The Four Hypotheses

The first hypothesis is that there are two co-dependent realms of existence: the physical and the non-physical. The book explains that the physical realm deals with the tangible, material, and concrete aspects of nature. The non-physical concerns intangible, spiritual, and/or abstract facets. The book refers to these collectively as metaphysical to include everything that is non definable, non locatable, and non measurable by current scientific methods.

The second hypothesis is that the mainstream laws of Western Physics deal exclusively with the physical plane of existence. It is accepted as fact that Western Science is exclusively concerned with entities that can be quantified. As such, The Standard Model (Western Science's compendium of laws which have evolved from centuries of carefully tested hypotheses) can paint a reasonably accurate picture of most of the known objective, material entities. However, this compilation of laws cannot address subjective, metaphysical entities, including intangible emotions such as love and hope. Western Science's response for this exclusion has been that the metaphysical domain is outside the bounds of reality, and it therefore cannot be quantified or rationalized.

The book's third hypothesis is that Eastern Science and Eastern Philosophy (what the books brands as "Eastern Metaphysics") embrace the metaphysical realm. Eastern Metaphysics views the physical and metaphysical domains as equally real and co-dependent. To explain and support this third hypothesis, the book delves into how the physical and metaphysical realms interact and how these substantively different and behaviorally distinct entities comprise the complementary Eastern concept of yin and yang.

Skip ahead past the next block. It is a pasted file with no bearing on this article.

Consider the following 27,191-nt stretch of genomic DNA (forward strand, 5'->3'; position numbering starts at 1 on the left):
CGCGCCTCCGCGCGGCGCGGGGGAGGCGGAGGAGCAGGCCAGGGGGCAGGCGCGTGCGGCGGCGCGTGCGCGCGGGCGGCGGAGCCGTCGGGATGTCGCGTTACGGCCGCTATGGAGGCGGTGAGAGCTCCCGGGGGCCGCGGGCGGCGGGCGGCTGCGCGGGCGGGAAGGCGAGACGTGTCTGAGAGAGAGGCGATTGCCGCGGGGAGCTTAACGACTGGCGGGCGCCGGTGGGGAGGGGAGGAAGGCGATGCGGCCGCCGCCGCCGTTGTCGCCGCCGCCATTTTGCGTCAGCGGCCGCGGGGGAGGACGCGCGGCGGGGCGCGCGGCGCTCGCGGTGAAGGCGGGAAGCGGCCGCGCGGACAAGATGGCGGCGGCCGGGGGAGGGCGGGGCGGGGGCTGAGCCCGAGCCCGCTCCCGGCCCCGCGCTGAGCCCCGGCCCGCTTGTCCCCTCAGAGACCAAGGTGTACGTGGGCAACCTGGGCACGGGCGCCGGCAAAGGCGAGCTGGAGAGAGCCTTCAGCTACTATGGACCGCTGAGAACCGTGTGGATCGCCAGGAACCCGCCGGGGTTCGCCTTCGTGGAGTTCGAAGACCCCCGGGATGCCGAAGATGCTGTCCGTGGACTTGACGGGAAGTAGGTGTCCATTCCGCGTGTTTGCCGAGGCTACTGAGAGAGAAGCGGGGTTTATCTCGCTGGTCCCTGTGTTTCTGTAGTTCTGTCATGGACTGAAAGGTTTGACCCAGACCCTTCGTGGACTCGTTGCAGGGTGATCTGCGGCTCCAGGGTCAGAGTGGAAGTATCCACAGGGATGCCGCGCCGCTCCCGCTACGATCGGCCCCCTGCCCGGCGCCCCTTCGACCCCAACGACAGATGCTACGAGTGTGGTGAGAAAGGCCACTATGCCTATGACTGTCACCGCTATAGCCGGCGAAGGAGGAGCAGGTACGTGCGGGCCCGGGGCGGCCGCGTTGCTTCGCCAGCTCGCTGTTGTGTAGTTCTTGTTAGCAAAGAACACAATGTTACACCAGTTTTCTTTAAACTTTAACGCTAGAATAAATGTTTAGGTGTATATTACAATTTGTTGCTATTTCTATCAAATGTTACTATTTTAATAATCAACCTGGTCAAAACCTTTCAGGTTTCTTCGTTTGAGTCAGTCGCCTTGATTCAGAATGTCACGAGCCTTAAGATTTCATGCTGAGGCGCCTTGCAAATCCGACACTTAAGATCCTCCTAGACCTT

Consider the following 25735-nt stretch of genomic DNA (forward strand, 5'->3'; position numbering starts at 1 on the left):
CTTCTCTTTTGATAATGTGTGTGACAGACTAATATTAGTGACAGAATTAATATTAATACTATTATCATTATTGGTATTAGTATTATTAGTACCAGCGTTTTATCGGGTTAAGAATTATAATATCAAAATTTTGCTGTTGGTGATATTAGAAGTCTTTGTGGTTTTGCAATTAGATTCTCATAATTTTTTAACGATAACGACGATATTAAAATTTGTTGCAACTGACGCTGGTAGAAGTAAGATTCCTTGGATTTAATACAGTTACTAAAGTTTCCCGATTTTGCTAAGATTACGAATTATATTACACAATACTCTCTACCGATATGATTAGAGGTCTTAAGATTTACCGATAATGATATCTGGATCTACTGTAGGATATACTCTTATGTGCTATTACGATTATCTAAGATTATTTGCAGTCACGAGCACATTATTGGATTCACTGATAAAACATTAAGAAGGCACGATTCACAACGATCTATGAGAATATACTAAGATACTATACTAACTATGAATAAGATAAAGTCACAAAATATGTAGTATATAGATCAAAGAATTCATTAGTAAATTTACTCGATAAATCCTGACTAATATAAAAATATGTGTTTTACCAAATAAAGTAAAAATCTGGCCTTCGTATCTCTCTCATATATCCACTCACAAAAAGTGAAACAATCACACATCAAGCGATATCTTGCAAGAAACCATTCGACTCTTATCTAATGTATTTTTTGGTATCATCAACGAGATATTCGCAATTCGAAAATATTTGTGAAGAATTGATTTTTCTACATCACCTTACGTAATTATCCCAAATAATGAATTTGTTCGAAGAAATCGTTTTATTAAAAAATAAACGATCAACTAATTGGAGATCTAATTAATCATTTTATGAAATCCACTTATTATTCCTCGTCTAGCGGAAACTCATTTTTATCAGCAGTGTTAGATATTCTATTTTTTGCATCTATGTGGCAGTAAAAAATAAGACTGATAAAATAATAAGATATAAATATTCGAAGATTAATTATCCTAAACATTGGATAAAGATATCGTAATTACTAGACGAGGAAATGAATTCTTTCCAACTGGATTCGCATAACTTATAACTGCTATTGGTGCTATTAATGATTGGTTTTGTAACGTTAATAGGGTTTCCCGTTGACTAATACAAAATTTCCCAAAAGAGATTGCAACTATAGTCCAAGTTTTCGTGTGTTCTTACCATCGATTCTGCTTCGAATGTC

The book's fourth hypothesis centers around a newly developed construal that identifies and explains important similarities between Western thought and the brain's left cerebrum hemisphere and Eastern Metaphysics and the right cerebrum hemisphere. This book introduces and explains how the comprehension of Western and Eastern constructs is primarily processed within only one of the two hemispheres of the cerebrum section of the brain. It extends this fourth thesis to sketch how each hemisphere has evolved to best interpret the physical and metaphysical worlds. This hypothesis helps to explain why Western Science developed into its current form and how we can make use of this knowledge to help us ordain reality.

The book employs the foregoing propositions to construct a new view of nature which will augment portions of the current paradigm of physics known as The Standard Model. As its principal cornerstone, the new interpretation will recognize the existence of the metaphysical realm to help explain many of the enigmas facing contemporary theoretical physicists while rationalizing the occurrence of paranormal events, particularly that of ordaining reality.

To support its propositions and to help compose the new perspective, the book traces the discovery of the newer theories within Western Physics that have unsealed the lid to valid scientific acceptance for the type of paranormal activities I have investigated and experienced. I will also explain why and how the Eastern body of knowledge uniquely views and rationalizes metaphysical phenomena, and, unlike the Western perspective, does not make a hard distinction between the third-person physical and the first-person metaphysical realms of existence. Much of this book is dedicated to reconciling these contrasting views, and the reward for this knowledge will be a clearer understanding of nature and a significantly greater ability to positively influence events in your life.